Kiran Rao's "Mumbai Diaries" (Dhobi Ghat) is a shimmering, loving homage to the formerly named Bombay in all its teeming, crowded vitality. With its key settings in a crowded, largely decrepit, congested yet beguiling, picturesque older portion of this city of 14 million inhabitants, the film is like a rich tapestry in which are interwoven the intersecting lives of three people.
It marks a subtle, assured and altogether distinctive feature debut for writer-director Rao and its radiant leading lady, rock star and stage performer Monica Dogra.
Dogra's Shai is a New York investment banker on a sabbatical when she meets a painter, Arun (veteran star Aamir Khan, Rao's husband and co-producer) at an exhibition of his latest work. Liquor loosens inhibitions, and the next morning Arun declares their romantic tryst a one-night stand. Wealthy, successful and self-confident, Shai, on the surface, handles rejection with aplomb, but the pair inadvertently stays connected through an impoverished young laundry delivery man, Munna (Prateik Babbar).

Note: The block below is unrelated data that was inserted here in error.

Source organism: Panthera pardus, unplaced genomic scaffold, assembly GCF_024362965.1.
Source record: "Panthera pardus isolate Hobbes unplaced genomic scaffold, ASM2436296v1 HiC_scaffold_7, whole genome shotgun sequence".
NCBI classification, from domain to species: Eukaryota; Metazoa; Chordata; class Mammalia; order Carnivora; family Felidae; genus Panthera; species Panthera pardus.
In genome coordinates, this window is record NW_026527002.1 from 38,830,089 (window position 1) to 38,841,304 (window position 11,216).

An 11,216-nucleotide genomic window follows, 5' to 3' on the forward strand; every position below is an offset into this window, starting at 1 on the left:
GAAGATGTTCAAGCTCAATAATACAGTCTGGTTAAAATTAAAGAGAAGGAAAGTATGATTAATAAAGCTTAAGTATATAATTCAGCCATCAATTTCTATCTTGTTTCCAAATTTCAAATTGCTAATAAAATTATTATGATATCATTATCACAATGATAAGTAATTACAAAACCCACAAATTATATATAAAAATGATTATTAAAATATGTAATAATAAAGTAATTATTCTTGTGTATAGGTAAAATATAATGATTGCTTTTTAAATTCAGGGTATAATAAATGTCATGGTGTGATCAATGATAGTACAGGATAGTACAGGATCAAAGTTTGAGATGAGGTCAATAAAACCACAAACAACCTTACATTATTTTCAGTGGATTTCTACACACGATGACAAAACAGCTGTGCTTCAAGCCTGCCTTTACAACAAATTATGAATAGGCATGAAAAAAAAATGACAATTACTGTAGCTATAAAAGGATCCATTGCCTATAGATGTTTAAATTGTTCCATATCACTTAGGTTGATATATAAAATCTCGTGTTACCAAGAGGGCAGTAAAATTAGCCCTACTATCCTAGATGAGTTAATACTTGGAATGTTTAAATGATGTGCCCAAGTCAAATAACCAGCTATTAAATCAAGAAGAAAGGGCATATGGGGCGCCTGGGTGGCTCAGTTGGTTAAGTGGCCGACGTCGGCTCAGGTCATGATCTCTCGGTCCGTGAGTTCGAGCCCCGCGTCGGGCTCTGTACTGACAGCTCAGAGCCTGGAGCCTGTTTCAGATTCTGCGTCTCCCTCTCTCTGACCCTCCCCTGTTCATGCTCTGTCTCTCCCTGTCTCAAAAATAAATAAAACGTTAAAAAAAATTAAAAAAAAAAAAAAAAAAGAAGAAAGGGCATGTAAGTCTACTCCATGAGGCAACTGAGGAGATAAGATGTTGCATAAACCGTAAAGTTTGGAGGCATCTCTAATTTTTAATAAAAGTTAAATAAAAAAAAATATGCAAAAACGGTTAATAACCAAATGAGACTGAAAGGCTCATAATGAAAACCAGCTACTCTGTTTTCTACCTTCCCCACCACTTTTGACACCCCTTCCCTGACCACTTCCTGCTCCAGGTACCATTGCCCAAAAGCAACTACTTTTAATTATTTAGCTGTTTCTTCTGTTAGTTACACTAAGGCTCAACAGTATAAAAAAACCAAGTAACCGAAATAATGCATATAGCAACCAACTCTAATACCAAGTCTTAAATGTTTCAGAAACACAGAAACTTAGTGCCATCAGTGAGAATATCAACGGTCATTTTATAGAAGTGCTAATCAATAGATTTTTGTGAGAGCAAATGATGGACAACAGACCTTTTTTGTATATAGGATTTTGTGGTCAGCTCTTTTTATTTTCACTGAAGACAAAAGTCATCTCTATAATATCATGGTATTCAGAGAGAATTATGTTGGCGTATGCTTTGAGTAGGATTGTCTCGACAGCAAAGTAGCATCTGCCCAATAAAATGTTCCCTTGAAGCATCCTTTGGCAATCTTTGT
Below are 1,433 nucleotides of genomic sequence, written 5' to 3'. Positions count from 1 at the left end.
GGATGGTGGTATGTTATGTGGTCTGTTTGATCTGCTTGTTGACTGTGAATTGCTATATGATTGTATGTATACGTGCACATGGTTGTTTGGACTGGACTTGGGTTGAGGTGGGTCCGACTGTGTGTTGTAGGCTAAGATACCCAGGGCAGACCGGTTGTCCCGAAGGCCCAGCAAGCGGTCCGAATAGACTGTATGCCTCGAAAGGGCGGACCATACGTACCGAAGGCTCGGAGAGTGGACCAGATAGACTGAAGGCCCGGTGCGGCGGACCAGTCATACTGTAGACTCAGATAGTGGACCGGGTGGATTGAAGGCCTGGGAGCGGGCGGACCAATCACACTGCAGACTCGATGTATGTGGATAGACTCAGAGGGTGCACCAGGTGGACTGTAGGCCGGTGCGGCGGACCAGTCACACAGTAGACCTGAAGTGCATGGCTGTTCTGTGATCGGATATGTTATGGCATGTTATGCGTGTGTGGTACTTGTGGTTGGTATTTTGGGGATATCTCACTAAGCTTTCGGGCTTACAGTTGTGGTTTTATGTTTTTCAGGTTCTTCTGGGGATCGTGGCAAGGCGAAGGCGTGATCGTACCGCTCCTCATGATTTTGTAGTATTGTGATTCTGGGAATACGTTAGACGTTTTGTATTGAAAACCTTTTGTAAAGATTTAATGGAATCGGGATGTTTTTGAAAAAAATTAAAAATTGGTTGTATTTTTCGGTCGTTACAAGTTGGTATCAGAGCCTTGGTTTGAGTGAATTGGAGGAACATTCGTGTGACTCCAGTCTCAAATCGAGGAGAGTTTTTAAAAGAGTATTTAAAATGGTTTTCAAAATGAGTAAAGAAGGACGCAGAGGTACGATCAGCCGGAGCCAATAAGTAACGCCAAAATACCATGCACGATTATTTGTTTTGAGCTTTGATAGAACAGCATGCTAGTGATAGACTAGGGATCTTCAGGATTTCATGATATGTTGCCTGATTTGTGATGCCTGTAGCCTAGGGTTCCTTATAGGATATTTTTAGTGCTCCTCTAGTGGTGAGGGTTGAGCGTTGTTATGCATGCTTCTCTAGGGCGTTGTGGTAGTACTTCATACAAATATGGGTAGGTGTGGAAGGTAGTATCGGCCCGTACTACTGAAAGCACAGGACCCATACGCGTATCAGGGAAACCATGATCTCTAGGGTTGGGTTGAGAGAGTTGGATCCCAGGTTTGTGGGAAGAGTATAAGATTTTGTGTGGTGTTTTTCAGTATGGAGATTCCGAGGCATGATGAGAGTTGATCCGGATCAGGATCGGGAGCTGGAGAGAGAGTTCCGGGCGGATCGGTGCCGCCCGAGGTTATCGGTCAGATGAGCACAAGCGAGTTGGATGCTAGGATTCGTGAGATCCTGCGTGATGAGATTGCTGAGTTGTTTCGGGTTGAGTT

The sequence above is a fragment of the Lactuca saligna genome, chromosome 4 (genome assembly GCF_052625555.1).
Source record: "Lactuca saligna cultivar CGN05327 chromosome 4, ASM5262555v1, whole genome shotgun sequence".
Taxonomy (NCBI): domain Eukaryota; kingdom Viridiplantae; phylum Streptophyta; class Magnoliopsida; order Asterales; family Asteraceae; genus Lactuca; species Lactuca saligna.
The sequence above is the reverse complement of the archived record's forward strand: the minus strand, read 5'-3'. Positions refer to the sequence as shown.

Shai involves Munna in a photography project in which she is recording the lives and trades of working people of Mumbai, while Arun, newly settled in a refurbished apartment, discovers a cache of videos left in an old wardrobe drawer by a former tenant. As Shai and Munna traverse Mumbai, Arun becomes captivated by the videos of the beautiful Yasmin (Kriti Malhotra), which are messages to a loved one. Munna, who dreams of becoming a Bollywood star, finds himself falling in love with Shai but is reluctant to cross class lines.